sequence trace files format problem

Mike Parlee mparlee at
Thu Sep 30 21:39:38 EST 1999

In the past I have handled this problem by serving the files from a Unix or
Linux box running Netatalk (  With
netatalk, a unix volume can be mounted by macs on the network and the traces
can be dragged and dropped into the folder just as if it were another mac.
The resource information is stored in a shadow directory (AppleDouble) and
the files are remain useable both by the mac and by the unix box (or Windows
through Samba).

You do run into a problem if the files are moved around on the unix side
though.  If you are going to manipulate filenames or move the files under
unix you will want to configure netatalk to map Macintosh file types and
creators to a dos or unix file extension as follows.

In the AppleVolumes.system file add the line:

.abi    ABI1    ABI1

This will associate any file ending in .abi with a psuedo-resource fork
containing the Macintosh file type and creator for an ABI trace file.  Use a
script to append the .abi extension to any ABI files that you manipulate
under unix and a Mac connecting to the unix box will still be able to use
those traces.

I believe this can also be done in Windows NT server, but so far I haven't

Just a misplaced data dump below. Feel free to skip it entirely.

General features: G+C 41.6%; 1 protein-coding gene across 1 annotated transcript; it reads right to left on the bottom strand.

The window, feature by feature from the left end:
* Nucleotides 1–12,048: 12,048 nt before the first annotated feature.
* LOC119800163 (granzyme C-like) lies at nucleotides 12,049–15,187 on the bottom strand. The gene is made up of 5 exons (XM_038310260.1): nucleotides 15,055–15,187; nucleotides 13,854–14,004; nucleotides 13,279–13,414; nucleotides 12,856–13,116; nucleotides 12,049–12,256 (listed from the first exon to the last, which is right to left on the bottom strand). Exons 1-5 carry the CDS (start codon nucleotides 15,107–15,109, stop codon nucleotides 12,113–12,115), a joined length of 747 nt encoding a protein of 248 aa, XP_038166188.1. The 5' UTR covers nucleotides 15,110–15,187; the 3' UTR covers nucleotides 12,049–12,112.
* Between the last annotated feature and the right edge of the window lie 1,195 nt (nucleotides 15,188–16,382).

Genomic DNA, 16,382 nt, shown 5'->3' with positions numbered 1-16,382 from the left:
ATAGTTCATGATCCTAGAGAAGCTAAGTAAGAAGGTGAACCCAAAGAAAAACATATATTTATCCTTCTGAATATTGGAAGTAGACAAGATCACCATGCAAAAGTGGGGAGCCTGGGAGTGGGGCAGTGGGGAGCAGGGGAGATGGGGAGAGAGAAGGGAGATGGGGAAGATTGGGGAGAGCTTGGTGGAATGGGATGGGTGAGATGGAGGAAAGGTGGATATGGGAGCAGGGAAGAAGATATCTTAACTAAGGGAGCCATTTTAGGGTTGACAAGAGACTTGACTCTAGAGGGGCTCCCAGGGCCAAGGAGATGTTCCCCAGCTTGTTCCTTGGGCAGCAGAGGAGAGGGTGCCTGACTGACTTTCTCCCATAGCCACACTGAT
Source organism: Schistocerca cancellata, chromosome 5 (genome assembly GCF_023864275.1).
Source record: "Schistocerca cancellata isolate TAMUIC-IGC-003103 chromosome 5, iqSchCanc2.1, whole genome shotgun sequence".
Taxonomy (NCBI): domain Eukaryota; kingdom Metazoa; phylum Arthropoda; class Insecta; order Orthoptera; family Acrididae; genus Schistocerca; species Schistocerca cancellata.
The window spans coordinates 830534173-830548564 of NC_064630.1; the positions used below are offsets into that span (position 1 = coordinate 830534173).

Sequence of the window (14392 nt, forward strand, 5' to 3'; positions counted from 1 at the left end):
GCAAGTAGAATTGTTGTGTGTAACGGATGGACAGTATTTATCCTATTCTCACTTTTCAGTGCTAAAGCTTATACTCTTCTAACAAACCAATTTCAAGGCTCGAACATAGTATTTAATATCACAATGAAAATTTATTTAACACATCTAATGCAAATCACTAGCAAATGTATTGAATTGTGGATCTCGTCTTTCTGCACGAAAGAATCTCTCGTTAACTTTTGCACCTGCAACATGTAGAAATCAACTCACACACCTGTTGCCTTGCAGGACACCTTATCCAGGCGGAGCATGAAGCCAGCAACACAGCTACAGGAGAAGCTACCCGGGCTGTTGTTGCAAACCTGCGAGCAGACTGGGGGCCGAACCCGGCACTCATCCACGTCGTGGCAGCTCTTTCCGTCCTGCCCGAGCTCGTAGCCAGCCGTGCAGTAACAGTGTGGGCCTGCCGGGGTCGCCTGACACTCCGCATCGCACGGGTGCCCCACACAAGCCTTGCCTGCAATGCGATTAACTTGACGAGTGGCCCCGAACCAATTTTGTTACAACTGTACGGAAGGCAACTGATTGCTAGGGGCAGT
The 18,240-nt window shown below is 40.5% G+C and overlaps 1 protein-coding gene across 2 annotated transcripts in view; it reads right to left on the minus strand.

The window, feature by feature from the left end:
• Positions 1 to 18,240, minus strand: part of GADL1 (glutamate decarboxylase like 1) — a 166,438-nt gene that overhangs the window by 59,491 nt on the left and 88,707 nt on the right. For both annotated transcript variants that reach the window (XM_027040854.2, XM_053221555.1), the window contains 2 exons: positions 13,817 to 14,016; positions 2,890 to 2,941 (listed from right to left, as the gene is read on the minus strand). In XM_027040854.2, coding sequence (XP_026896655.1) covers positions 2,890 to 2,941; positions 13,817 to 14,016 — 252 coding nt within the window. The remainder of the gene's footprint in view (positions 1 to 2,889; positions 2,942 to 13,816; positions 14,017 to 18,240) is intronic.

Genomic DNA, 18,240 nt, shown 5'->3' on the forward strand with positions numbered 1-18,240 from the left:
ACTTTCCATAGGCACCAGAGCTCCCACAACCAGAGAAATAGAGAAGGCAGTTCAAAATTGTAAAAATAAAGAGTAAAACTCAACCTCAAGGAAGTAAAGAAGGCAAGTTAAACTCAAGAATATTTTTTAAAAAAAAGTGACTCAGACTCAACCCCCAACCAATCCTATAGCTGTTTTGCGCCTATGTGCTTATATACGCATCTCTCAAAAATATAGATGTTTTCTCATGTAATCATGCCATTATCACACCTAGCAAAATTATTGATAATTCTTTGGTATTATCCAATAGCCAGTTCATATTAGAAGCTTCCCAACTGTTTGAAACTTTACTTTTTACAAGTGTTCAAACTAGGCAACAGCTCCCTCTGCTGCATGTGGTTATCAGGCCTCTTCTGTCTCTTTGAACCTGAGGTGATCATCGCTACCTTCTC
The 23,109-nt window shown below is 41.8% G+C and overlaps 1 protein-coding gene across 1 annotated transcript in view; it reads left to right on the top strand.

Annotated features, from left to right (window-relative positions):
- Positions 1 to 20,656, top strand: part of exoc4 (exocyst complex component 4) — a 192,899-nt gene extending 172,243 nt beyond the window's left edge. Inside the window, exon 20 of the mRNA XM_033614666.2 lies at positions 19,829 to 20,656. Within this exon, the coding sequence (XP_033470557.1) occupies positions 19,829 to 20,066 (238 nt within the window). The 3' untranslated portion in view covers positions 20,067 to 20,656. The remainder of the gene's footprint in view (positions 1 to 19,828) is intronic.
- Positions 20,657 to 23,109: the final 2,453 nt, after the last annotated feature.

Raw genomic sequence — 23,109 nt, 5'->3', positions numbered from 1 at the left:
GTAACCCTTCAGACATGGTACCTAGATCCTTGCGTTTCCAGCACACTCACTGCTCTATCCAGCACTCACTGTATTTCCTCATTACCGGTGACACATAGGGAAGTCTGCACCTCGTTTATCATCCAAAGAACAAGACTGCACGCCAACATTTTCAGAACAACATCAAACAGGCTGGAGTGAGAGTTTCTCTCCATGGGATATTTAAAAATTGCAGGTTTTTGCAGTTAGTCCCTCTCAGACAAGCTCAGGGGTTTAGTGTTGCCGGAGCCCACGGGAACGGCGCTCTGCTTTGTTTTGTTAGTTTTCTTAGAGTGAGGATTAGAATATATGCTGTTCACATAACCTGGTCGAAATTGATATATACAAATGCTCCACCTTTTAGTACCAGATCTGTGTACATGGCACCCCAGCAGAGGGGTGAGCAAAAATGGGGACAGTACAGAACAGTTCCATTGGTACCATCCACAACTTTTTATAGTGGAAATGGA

been able to make it work.  If anyone knows how to map Mac file types and
creators to an extension in WinNT please let me know!

Mike Parlee
mparlee at

> Paula Burch wrote:

> > The problem is that trace files moved to the sequence repository
> > machine from the sequencing Mac can be used only by a Mac, not by
> > Unix, if tranferred as a Mac binary. If the trace files are moved as
> > 'raw data', they work great in the java trace viewing program, but
> > are utterly unusable on a Mac.
> >
> > How can I make 'raw data' trace files work on a Mac? I was told
> > something I didn't understand about a missing 'resource fork' that
> > the Mac needs. I generally stick to Unix and am mystified. Is
> > there any way to fake the resource fork, or any other way to make one
> > transfer format work for all three of the more popular computer
> > platforms, Mac, Unix, and PC?
> >
> > ________________________________________________________________________
> > Paula E. Burch, Ph.D.             Molecular Biology Computation Resource
> > Baylor College of Medicine, BCMM M220                voice: 713.798.6023
> > One Baylor Plaza, Houston, Texas 77030                 fax: 713.798.4279
> >            email: pburch at

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